he Rev. Dwight D. Andrews began his sermon at the 9:15 a.m. Monday morning worship service in the Amphitheater with a story.
There was a preacher holding a revival in a small church in a small town in Georgia. The house was full the first night, and as people came through the receiving line, a little old woman said to him, “You are something else.” Each day there were fewer and fewer people at the service, but the old woman kept telling him at the end of the service, “You are something else.” The last day, he thanked her for coming every day and asked “What do you mean by that?” She responded, “You must be something else because you sure aren’t a preacher.”
Andrews said, “I do like laughing at my own jokes, but I am here this morning to talk to you about divine dualities and about one of the most familiar passages in the Bible, John 3:16 — ‘God so loved the world that he sent his only son that whoever believes in him shall not perish.’ I want to talk about the context of that declaration.”
The title of Andrews sermon was “Divine Dualities,” and his text was John 3:1-17, the story of the encounter between Jesus and Nicodemus.
Nicodemus is described as a “ruler of the Jews.” He came to Jesus at night with a testimony of his own, Andrews said. He said to Jesus that he was a teacher come from God. Jesus told him that no one can see the Kingdom of God unless he or she is born again.
“To be a born-again Christian has become a slogan; born again equals conservative. Are you saved? I remember when I was in seminary going to visit people in the hospital. I looked pretty young to be a pastor, and the nurse asked me, ‘Are you saved?’ I answered that I was being saved every day. Being saved — being born again — is a process. It is not as if all our troubles end, as if life becomes flat. Life becomes more textured.”
Nicodemus did not understand the divine duality of water and spirit, of flesh and spirit, Andrews said. To be born again means both.
“It is not an either-or but a both-and. Jesus reminds us that we are not just flesh and blood but we are also spirit. In our modern world the spirit gets short shrift. But when I get up every day, I have to get my spirit ready for the day, too.”
Nicodemus asked Jesus if he had to go back into his mother’s womb to be born again. Jesus told him he needed to be born from above, that is born anew in the spirit.
“We live a spiritual life in a mortal body,” Andrews said. “We live in binary opposition in our world, liberal versus conservative, Republican versus Democrat. But [binary opposition] is not big enough for our human experience.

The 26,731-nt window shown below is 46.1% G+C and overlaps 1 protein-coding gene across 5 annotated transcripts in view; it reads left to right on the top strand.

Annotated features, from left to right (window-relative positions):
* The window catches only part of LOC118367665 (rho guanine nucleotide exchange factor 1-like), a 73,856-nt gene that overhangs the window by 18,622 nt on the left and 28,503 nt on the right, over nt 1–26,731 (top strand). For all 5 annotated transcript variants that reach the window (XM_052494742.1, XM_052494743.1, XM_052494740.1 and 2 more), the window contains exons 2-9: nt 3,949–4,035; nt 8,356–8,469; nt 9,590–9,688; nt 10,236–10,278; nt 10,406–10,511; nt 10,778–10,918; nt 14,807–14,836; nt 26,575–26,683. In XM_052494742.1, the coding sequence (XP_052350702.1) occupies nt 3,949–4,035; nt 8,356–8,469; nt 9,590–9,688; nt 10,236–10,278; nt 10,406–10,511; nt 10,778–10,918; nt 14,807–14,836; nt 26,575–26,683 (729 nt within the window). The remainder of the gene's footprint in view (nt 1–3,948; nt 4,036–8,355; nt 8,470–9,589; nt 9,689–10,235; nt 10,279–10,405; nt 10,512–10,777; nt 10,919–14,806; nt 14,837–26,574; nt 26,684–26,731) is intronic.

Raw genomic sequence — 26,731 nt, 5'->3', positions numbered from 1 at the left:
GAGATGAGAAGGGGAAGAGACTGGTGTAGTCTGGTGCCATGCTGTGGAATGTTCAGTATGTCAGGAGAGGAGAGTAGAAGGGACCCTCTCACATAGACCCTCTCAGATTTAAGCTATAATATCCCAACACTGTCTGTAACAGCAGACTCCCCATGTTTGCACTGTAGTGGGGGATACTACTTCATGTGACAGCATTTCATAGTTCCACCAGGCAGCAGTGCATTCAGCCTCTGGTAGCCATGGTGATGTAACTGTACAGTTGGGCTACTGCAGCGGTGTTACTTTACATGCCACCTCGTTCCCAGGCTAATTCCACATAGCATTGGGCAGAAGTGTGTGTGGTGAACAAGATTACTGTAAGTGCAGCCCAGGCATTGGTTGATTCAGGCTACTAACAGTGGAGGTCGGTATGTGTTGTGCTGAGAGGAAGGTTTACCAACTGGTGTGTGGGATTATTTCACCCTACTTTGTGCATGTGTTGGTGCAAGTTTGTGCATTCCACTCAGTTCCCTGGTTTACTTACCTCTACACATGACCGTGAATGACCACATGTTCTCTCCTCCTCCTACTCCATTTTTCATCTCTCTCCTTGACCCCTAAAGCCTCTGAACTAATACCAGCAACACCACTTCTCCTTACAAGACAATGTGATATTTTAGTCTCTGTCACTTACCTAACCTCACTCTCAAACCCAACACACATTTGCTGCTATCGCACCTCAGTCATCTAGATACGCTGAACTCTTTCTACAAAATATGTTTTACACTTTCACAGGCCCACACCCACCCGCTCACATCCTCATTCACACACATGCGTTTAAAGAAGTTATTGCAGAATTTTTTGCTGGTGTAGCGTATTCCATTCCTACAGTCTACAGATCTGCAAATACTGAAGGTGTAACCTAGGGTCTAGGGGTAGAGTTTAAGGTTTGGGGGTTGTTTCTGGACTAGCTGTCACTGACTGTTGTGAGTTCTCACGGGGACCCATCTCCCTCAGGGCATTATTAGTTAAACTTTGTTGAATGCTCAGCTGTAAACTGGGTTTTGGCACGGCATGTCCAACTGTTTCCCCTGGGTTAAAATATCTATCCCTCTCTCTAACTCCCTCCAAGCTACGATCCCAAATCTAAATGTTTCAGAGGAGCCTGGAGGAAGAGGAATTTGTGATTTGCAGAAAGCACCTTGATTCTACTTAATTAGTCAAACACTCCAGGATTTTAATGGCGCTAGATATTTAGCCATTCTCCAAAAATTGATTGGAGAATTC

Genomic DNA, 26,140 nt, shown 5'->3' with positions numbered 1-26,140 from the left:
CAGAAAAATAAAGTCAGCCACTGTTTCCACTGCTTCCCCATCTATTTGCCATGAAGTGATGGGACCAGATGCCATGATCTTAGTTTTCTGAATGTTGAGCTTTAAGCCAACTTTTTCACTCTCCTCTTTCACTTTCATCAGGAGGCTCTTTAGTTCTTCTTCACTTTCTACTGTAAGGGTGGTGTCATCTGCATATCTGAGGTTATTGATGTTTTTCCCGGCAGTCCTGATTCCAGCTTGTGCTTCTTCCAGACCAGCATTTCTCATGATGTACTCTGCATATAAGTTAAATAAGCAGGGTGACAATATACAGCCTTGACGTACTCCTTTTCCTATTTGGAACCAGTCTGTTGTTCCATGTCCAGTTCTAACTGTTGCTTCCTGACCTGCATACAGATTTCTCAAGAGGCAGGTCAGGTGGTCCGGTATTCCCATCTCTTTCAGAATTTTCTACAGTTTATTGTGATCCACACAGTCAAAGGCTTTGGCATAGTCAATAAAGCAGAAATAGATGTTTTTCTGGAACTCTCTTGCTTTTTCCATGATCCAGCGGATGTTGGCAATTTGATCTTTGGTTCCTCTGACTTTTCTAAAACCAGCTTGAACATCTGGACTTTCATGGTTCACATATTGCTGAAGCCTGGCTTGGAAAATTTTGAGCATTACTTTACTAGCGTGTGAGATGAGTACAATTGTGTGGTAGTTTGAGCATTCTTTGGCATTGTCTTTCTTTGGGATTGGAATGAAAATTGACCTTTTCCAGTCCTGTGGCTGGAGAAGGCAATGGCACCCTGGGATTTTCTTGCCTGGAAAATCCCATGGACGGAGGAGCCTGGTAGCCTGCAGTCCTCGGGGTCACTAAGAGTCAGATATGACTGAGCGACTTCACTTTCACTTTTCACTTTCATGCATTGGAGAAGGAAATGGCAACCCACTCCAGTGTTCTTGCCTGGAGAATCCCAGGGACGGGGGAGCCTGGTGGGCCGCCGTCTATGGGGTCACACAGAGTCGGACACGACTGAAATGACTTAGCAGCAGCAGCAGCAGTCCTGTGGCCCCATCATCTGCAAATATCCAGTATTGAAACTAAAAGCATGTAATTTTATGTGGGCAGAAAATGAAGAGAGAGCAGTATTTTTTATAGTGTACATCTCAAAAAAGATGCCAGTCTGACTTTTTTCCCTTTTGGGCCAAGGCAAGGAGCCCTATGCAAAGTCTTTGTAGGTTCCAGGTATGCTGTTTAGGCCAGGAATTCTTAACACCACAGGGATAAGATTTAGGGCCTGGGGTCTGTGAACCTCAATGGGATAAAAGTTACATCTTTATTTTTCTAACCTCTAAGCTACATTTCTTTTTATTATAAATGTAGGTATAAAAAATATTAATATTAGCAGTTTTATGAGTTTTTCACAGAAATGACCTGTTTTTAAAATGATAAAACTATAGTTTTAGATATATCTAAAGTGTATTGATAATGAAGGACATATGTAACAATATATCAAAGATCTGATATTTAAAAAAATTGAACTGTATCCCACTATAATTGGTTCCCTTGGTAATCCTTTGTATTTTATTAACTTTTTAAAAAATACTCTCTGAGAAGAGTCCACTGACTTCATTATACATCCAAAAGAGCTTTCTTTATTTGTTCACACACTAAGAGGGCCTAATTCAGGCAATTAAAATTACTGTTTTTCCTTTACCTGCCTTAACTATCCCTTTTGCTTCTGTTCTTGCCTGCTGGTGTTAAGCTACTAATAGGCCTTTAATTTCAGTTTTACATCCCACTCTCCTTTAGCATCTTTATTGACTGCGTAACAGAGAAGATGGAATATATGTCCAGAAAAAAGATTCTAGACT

“We are spiritual beings living out life in a mortal body,” he continued. “How do we live together in the beloved community? It is a more complicated conversation. We have to have both-and for all of us to be in the house of God. This is a world that wants to label [people] before we know what the issue is. We need to get to the knotty texture and the hard conversation.”
Andrews said the question he hated most as a professor is “Will this be on the test?”
“I have just gotten to the nuances, just enjoyed talking about all the connections, and then I get deflated by the question, ‘Will this be on the test?’ ” he said.
According to Andrews, Bach was not just a consummate musician: He was a master of the language of music. Bach brought together folk music and church music and pulled the traditions together into a new way of understanding the music.
“Wynton Marsalis said that you have to master the notes but listen to the tradition and the music comes through you in a new way,” he said. “So many people practice the music but forget the expression; they play the notes but forget the music.
“I am not just a handsome African-American guy standing here before you,” Andrews said. “I am also a spiritual being, and I have to take of myself — my body — so I can do what God called me to do. I have a new sense of gratitude, a new sense of how complicated life is. There is a duality of flesh and spirit and because God gives it all to us, it is all good.”
The Rev. Robert M. Franklin Jr. presided. The Rev. Susan McKee, founder of Women4Women-Knitting4Peace and United Church of Christ minister, read the Scripture. Jared Jacobsen, organist and worship coordinator, directed the Motet Choir. The choir sang “Hear My Prayer” by Moses Hogan. The Edmund E. Robb – Walter C. Shaw Chaplaincy supports this week’s services.